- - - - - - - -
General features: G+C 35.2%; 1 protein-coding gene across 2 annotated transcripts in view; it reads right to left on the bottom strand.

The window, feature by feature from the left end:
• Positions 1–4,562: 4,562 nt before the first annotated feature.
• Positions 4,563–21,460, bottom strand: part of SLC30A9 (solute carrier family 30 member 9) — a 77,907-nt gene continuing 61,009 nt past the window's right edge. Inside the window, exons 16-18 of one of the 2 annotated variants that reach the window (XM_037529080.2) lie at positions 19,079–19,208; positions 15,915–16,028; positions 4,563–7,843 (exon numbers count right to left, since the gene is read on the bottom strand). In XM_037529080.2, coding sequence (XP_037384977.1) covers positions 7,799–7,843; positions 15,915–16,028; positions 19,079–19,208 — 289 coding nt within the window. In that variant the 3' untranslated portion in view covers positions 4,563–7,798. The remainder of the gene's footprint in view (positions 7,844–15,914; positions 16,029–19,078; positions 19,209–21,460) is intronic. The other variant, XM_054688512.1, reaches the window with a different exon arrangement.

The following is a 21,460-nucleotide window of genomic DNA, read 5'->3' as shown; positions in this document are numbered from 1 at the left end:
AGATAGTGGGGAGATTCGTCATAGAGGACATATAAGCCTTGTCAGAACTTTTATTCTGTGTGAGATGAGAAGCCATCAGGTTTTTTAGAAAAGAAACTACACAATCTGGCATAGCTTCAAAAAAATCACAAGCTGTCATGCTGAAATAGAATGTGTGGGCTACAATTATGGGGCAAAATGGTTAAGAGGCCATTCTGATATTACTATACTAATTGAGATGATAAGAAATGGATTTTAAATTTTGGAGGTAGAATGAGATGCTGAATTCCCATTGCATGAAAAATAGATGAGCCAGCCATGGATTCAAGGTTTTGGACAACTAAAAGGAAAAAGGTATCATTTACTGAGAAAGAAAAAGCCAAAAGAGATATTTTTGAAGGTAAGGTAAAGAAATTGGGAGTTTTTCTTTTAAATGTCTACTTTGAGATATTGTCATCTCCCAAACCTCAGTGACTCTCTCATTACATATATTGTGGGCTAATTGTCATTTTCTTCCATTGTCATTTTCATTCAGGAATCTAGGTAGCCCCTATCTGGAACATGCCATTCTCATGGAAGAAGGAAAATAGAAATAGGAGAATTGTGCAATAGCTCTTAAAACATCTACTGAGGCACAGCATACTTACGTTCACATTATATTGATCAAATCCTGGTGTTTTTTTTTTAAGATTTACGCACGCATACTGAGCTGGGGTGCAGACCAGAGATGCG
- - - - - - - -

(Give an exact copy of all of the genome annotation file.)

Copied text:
General features: G+C 35.2%; 1 protein-coding gene across 2 annotated transcripts in view; it reads right to left on the bottom strand.

The window, feature by feature from the left end:
• Positions 1–4,562: 4,562 nt before the first annotated feature.
• Positions 4,563–21,460, bottom strand: part of SLC30A9 (solute carrier family 30 member 9) — a 77,907-nt gene continuing 61,009 nt past the window's right edge. Inside the window, exons 16-18 of one of the 2 annotated variants that reach the window (XM_037529080.2) lie at positions 19,079–19,208; positions 15,915–16,028; positions 4,563–7,843 (exon numbers count right to left, since the gene is read on the bottom strand). In XM_037529080.2, coding sequence (XP_037384977.1) covers positions 7,799–7,843; positions 15,915–16,028; positions 19,079–19,208 — 289 coding nt within the window. In that variant the 3' untranslated portion in view covers positions 4,563–7,798. The remainder of the gene's footprint in view (positions 7,844–15,914; positions 16,029–19,078; positions 19,209–21,460) is intronic. The other variant, XM_054688512.1, reaches the window with a different exon arrangement.

The following is a 21,460-nucleotide window of genomic DNA, read 5'->3' as shown; positions in this document are numbered from 1 at the left end:
AGATAGTGGGGAGATTCGTCATAGAGGACATATAAGCCTTGTCAGAACTTTTATTCTGTGTGAGATGAGAAGCCATCAGGTTTTTTAGAAAAGAAACTACACAATCTGGCATAGCTTCAAAAAAATCACAAGCTGTCATGCTGAAATAGAATGTGTGGGCTACAATTATGGGGCAAAATGGTTAAGAGGCCATTCTGATATTACTATACTAATTGAGATGATAAGAAATGGATTTTAAATTTTGGAGGTAGAATGAGATGCTGAATTCCCATTGCATGAAAAATAGATGAGCCAGCCATGGATTCAAGGTTTTGGACAACTAAAAGGAAAAAGGTATCATTTACTGAGAAAGAAAAAGCCAAAAGAGATATTTTTGAAGGTAAGGTAAAGAAATTGGGAGTTTTTCTTTTAAATGTCTACTTTGAGATATTGTCATCTCCCAAACCTCAGTGACTCTCTCATTACATATATTGTGGGCTAATTGTCATTTTCTTCCATTGTCATTTTCATTCAGGAATCTAGGTAGCCCCTATCTGGAACATGCCATTCTCATGGAAGAAGGAAAATAGAAATAGGAGAATTGTGCAATAGCTCTTAAAACATCTACTGAGGCACAGCATACTTACGTTCACATTATATTGATCAAATCCTGGTGTTTTTTTTTTAAGATTTACGCACGCATACTGAGCTGGGGTGCAGACCAGAGATGCG